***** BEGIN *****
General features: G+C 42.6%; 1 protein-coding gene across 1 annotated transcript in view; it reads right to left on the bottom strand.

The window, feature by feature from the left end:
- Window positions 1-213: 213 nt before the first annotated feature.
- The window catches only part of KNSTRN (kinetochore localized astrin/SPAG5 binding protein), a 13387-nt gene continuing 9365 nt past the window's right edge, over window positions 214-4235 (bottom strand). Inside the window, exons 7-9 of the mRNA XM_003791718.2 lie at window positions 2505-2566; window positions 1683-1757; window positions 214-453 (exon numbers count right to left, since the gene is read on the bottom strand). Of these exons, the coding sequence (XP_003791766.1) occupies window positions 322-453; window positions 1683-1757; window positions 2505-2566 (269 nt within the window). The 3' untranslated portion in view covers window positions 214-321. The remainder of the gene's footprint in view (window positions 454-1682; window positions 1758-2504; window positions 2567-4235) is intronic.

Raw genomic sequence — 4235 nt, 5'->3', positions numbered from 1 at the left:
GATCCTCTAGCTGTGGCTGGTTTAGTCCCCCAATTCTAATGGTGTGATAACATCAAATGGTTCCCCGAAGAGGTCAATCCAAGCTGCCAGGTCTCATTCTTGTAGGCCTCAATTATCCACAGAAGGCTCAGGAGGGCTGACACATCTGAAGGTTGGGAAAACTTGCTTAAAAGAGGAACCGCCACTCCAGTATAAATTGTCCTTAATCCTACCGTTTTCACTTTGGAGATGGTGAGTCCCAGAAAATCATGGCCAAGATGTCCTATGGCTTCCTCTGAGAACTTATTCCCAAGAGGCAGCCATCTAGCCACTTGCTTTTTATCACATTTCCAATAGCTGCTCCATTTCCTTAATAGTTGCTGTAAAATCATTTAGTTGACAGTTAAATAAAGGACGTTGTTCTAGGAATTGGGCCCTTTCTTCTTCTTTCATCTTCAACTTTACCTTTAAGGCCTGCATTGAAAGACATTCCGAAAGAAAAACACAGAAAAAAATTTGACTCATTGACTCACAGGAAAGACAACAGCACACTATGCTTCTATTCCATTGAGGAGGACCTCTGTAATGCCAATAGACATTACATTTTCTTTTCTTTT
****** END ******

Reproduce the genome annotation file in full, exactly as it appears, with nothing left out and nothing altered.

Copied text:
General features: G+C 42.6%; 1 protein-coding gene across 1 annotated transcript in view; it reads right to left on the bottom strand.

The window, feature by feature from the left end:
- Window positions 1-213: 213 nt before the first annotated feature.
- The window catches only part of KNSTRN (kinetochore localized astrin/SPAG5 binding protein), a 13387-nt gene continuing 9365 nt past the window's right edge, over window positions 214-4235 (bottom strand). Inside the window, exons 7-9 of the mRNA XM_003791718.2 lie at window positions 2505-2566; window positions 1683-1757; window positions 214-453 (exon numbers count right to left, since the gene is read on the bottom strand). Of these exons, the coding sequence (XP_003791766.1) occupies window positions 322-453; window positions 1683-1757; window positions 2505-2566 (269 nt within the window). The 3' untranslated portion in view covers window positions 214-321. The remainder of the gene's footprint in view (window positions 454-1682; window positions 1758-2504; window positions 2567-4235) is intronic.

Raw genomic sequence — 4235 nt, 5'->3', positions numbered from 1 at the left:
GATCCTCTAGCTGTGGCTGGTTTAGTCCCCCAATTCTAATGGTGTGATAACATCAAATGGTTCCCCGAAGAGGTCAATCCAAGCTGCCAGGTCTCATTCTTGTAGGCCTCAATTATCCACAGAAGGCTCAGGAGGGCTGACACATCTGAAGGTTGGGAAAACTTGCTTAAAAGAGGAACCGCCACTCCAGTATAAATTGTCCTTAATCCTACCGTTTTCACTTTGGAGATGGTGAGTCCCAGAAAATCATGGCCAAGATGTCCTATGGCTTCCTCTGAGAACTTATTCCCAAGAGGCAGCCATCTAGCCACTTGCTTTTTATCACATTTCCAATAGCTGCTCCATTTCCTTAATAGTTGCTGTAAAATCATTTAGTTGACAGTTAAATAAAGGACGTTGTTCTAGGAATTGGGCCCTTTCTTCTTCTTTCATCTTCAACTTTACCTTTAAGGCCTGCATTGAAAGACATTCCGAAAGAAAAACACAGAAAAAAATTTGACTCATTGACTCACAGGAAAGACAACAGCACACTATGCTTCTATTCCATTGAGGAGGACCTCTGTAATGCCAATAGACATTACATTTTCTTTTCTTTT